Casting technology is a growing area. Radio frequency (RF) induction melting combined with either gravity casting or the new Constrained Rapid Induction Melting Single Shot Up-Casting (CRIMSON) process gives a unique capability.
Improving resource efficiency by reducing energy and water usage, and by dematerialisation, underpins the specific process understanding. Computer models which simulate casting processes are used to provide solutions to companies in addition to the expertise of our research staff.
The applied nature of our research in the area of sustainable design and manufacturing results in impact in research and industry. Developments have ranged from new production process technology through to new software products.
Auditing of processes to identify energy and material inefficiencies are carried out using staff expertise and computer software.
Casting process simulation using software such as Flow-3D and Magmasoft identifies material waste and efficiency and reduces scrap rates by understanding defect generation. Computational fluid dynamics (CFD) modelling of liquid material processing uses Flow-3D.
The new Constrained Rapid Induction Melting Single Shot Up-Casting (CRIMSON) capability uses a high-powered furnace to melt just enough metal to fill a single mould in one process in a crucible.
It transfers the crucible into an up-casting station for a highly controlled filling of the mould against gravity. This method only holds the liquid aluminium for a minimum time reducing the energy losses incurred when holding metal at temperature and removing the need for ‘degassing’ as other elements from the atmosphere are not absorbed or thick layers of oxide allowed to form.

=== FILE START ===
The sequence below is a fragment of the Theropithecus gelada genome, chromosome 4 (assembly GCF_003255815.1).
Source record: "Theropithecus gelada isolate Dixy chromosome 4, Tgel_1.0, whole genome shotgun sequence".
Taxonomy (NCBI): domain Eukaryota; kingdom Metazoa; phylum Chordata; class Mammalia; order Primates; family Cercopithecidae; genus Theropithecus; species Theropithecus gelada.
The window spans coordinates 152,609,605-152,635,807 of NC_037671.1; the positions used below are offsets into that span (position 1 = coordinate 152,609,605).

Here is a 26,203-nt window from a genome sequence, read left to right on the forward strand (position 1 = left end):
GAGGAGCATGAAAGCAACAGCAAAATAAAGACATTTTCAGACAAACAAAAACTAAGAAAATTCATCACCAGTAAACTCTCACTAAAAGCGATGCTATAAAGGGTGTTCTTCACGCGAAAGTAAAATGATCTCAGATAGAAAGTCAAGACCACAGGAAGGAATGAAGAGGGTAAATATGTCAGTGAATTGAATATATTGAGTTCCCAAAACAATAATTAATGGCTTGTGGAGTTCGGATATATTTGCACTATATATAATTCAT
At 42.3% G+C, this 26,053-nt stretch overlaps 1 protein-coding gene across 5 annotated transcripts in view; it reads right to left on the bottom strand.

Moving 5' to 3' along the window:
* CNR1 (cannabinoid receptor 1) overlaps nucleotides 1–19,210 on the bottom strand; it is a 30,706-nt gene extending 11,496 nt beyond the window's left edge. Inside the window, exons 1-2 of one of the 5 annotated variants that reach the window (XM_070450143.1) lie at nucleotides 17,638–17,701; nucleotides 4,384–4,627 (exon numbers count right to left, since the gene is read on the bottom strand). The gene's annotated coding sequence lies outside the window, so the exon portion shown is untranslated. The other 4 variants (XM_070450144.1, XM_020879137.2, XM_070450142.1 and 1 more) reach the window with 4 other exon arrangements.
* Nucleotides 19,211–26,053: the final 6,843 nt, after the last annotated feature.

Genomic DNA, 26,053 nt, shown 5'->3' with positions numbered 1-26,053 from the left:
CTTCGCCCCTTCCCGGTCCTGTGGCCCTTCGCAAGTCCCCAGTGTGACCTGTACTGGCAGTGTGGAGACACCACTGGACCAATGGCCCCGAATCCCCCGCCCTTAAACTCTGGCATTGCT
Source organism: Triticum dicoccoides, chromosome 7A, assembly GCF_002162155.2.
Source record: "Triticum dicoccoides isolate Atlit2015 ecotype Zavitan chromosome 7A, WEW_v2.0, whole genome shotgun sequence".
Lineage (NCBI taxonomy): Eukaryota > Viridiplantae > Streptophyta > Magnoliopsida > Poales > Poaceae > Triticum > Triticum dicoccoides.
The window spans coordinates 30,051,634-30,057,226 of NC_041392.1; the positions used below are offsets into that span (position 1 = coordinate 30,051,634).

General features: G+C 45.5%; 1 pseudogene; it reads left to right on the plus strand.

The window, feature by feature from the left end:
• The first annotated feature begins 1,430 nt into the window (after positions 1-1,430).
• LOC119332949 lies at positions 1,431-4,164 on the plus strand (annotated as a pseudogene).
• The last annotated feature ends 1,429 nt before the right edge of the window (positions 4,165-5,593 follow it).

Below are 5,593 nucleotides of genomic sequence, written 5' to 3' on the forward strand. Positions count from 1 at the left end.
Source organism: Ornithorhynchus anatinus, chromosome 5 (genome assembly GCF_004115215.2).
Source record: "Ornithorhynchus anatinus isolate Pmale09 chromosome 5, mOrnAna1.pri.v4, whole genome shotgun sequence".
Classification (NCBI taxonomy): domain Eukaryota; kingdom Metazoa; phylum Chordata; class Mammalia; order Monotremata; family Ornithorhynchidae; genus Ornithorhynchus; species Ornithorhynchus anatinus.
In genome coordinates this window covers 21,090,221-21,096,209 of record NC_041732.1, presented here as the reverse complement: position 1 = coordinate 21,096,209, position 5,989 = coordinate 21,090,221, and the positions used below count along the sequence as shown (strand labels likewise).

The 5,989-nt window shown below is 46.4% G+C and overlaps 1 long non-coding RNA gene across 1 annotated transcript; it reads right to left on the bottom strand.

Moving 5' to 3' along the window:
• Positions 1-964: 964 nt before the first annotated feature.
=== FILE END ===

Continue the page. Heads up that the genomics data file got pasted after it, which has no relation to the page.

The castings produced are of a higher quality, leading to a reduced scrap rate and decreased re-melting energy costs. Another benefit is that the yield can be increased to somewhere more than 50% thus also reducing the energy and materials used. The melting capability can also be used for traditional gravity processes.
Working with us
We engage with businesses in a varieties of ways. These can start with simple and fast mechanisms such as individual staff providing consultancy on a per diem basis.
Students on our taught modules can be used to rapidly solve specific live problems. At the other end of the spectrum are long-term research partnerships to bring early research challenges to pre-production state.
Medium-term engagements include contracting individual four-month student projects and three-month team projects to address significant strategic challenges. Our students develop significantly during these periods and our collaborating companies gain rapid development of projects using our students supported by our academic experts.
Longer-term we regularly partner with industry on development of processes, technology and people. We work with companies to gain funding through UK and EU government funding to address changes on production system design to through to process technology development. Examples are six-36 month Knowledge Transfer Partnership programmes (KTPs), Engineering and Physical Sciences Research Council (EPSRC) fundamental research and Technology Strategy Board (TSB) technology transfer programmes or fully industry funded research fellows. The agenda is set in partnership between Cranfield and the company (companies) and will be determined by the financial commitment and the technology readiness level. Many of our research students are registered part-time whilst maintaining the employment in the partner companies. This enables long-term development of staff as well as embedding new capabilities within our partner companies.
Other short engagement include company staff presenting their expertise to our students, as well as setting problems at the beginning of the week of a taught module by web conference and receiving a presentation at the end of the week of outcomes of their analysis of the problem. We also run short courses which maybe bespoke or more general.